Voices: Don’t become too comfortable with social distancing

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The phrase “social distancing” is an interesting one. When social distancing began to be discussed in the United States, I much preferred the phrase to the alternative “quarantine” because it felt less limiting and imprisoning.

After about a week under the oppressive dominion of COVID-19, a friend pointed out to me even “social distancing” is an unnecessary chain weighing us down amidst an already nigh unbearably weighty time.

Social distancing is, in truth, the last thing we should be doing right now. In place of “social distancing,” my friend insists on the phrase “physical distancing.”

Contrasting physical and social distancing

Physical distancing is a kindness that helps to keep the world spinning. Physical distancing is about safety, preserving the health of both ourselves and those closest to us. It is a considerate, compassionate and deliberate act for the good of others. It is a sacrifice being made for the sake of the vulnerable.

Isn’t love, by its very definition and nature, sacrificial? Isn’t that what Christ did for us?

Social distancing is isolation, its name implying total separation. It is a poison willingly chugged, like a man dying of thirst convinced his salvation lies at the bottom of the bottle.

I can be physically distant from you and still maintain a life-giving, albeit diminished, relationship. But socially distanced? That is a severance of the ties that bind us, a total surrender of community and is acceptance of a life of abject isolation.

A socially distant culture

The more I think about it, though, the more “social distancing” seems suited to our culture. Have we not been already, in some way and slowly but surely, socially distancing from one another?

We can blame cell phones or social media or TV, but our addictions to these and the neglect of our interpersonal relationships through them merely are a symptom of a deeper problem. We all are disconnected. Worse still, we like it that way.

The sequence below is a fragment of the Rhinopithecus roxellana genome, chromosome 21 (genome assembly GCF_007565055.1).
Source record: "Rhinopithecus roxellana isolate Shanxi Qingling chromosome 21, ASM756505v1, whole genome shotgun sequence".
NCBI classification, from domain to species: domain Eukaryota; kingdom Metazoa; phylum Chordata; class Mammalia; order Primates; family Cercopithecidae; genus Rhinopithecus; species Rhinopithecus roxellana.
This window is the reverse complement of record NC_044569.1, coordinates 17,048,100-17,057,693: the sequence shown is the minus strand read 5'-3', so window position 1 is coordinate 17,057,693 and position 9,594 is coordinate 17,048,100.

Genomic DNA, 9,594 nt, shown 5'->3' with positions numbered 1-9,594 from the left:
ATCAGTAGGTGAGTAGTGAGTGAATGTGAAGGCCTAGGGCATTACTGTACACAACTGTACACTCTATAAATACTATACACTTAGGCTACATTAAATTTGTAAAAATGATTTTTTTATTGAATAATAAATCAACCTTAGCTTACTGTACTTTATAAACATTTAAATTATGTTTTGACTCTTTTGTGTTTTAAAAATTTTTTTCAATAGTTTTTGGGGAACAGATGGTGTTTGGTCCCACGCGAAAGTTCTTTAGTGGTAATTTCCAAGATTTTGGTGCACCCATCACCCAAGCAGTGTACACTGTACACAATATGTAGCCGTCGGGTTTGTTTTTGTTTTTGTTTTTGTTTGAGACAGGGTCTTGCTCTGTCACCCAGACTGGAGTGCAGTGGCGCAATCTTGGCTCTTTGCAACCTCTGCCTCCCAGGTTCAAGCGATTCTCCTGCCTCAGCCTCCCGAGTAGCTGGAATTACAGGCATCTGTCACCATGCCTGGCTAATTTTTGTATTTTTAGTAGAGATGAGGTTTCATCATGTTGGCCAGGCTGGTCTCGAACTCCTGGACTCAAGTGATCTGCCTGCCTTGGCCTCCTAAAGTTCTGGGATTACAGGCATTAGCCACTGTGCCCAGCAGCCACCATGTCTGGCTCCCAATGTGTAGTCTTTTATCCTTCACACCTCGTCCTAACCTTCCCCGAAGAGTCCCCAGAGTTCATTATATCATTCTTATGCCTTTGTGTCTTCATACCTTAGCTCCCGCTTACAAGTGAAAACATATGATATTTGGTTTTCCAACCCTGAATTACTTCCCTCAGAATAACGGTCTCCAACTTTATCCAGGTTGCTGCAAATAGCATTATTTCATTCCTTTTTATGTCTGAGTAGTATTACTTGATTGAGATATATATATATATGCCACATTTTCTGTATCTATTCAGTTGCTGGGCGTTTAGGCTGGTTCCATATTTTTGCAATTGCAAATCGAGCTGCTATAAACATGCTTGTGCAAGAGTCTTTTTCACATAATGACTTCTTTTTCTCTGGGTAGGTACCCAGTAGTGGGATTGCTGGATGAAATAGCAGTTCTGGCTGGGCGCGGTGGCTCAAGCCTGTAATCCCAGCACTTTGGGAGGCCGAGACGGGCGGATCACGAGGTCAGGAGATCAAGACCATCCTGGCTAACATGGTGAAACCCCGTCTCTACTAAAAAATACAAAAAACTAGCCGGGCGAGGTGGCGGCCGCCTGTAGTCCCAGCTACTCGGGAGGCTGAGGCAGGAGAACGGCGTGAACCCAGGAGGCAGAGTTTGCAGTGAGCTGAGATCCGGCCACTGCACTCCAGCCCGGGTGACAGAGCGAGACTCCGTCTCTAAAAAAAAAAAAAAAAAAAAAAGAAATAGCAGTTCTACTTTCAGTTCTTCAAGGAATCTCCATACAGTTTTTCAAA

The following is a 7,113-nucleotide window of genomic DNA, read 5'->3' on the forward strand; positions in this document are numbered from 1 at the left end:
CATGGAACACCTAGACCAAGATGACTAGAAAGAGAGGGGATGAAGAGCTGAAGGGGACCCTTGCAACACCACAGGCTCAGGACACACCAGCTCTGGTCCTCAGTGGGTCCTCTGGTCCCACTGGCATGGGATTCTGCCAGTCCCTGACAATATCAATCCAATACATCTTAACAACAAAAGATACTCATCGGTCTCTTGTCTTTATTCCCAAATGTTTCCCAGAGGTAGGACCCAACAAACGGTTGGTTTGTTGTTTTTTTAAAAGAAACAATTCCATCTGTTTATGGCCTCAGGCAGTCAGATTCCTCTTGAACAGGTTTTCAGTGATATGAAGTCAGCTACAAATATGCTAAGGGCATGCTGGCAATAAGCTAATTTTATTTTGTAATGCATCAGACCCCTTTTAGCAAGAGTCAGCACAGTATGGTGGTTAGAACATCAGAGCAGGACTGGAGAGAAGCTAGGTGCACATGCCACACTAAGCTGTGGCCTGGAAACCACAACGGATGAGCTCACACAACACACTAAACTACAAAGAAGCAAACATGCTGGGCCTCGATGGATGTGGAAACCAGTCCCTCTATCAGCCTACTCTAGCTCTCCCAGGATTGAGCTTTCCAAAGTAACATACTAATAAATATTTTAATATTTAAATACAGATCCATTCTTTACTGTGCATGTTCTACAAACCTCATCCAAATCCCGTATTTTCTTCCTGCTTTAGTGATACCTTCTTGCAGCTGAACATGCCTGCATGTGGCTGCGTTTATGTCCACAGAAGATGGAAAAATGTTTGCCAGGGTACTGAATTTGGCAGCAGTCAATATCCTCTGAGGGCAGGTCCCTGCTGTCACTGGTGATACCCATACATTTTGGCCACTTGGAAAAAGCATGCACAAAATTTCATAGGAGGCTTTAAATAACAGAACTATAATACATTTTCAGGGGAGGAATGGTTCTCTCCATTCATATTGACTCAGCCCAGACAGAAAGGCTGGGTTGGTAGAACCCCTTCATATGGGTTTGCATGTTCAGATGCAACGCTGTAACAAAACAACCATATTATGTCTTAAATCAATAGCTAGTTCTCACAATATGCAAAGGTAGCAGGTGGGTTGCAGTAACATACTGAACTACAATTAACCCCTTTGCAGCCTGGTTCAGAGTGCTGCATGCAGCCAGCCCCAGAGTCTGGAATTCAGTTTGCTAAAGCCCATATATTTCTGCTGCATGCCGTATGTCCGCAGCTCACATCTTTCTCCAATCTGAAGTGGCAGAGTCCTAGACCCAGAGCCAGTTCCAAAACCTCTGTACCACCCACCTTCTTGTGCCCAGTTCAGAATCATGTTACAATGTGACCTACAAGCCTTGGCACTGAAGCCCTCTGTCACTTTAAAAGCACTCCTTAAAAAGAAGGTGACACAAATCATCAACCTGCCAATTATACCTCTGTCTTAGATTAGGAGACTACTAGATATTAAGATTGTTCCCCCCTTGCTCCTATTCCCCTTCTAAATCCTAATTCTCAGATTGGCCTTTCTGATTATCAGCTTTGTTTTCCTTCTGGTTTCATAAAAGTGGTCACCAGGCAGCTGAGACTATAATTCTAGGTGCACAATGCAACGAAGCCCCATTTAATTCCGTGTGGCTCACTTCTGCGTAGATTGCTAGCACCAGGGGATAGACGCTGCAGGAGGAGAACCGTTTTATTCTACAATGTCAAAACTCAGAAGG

In our western culture—especially America—we like to consider ourselves rugged individualists and self-sufficient Clint Eastwood-types who scarcely would break a sweat pulling ourselves up by our own bootstraps. We revel in our individualism, complain about the horrors of other people, and chase longingly after the maximum amount of alone time, because when I am by myself, my desires face no challengers for my attention.

Solitude in place of social distance

Everyone needs some amount of alone time, of course. Some solitude is healthy and good, particularly when getting away to be with God. Jesus illustrates such solitude clearly throughout the Gospels.

But in our pursuit of this prayer model of Christ, we have wed it forcibly to our Western individualism and made an idol from the resulting twisted version of solitude. When solitude is our god, other people inevitably become demons who would lure us away from it.

At this point, some readers may be clamoring for their phones, racing to pull up videos of Italian citizens joining in song across abandoned streets from their individual homes. But this is my point precisely. We lunge blindly after solitude.

The deepest cry of our hearts is for community because that is how God designed us. Humans are not solitary creatures; at least, we’re not meant to be. We long for social interaction, and to be starved of physical contact can be on par with physical pain.

The events of the past week drive this point home as I’ve heard people consistently lament the isolation, which is nothing compared to what many others are experiencing. We need each other, because in the words of Genesis 2:18, “It is not good for man to be alone.”

What I hope for from social distancing

As a very social person who struggles to sit at home alone, I may be biased. But I hope this terrible turn of events can be eye-opening to us as a culture.

I hope we will see how much we need one another.

I hope we will see each other not as tools to fulfill our needs or, worse, outright obstacles to our happiness, but as brothers and sisters with whom to walk through life.

I hope we can start to see more fully how each of us can brighten each other’s days and enrich each other’s lives through the unique gifts, personality and perspective each of us brings.

I hope we start to see the image of God in every single person and treasure them as the image bearers they are.

I hope we treasure the time we get to spend with one another and not take it for granted.

Until this is over and we can see whether we bring the lessons we’ve learned about ourselves and others with us, I implore you to practice physical distancing as good stewards of others’ health.

Even more deeply, I implore you to abhor social distancing. Pour that poison down the drain, and share of the cup of life with those around you.

Trent Richardson is a student at Dallas Theological Seminary and the student ministry intern at Valley Ranch Baptist Church.


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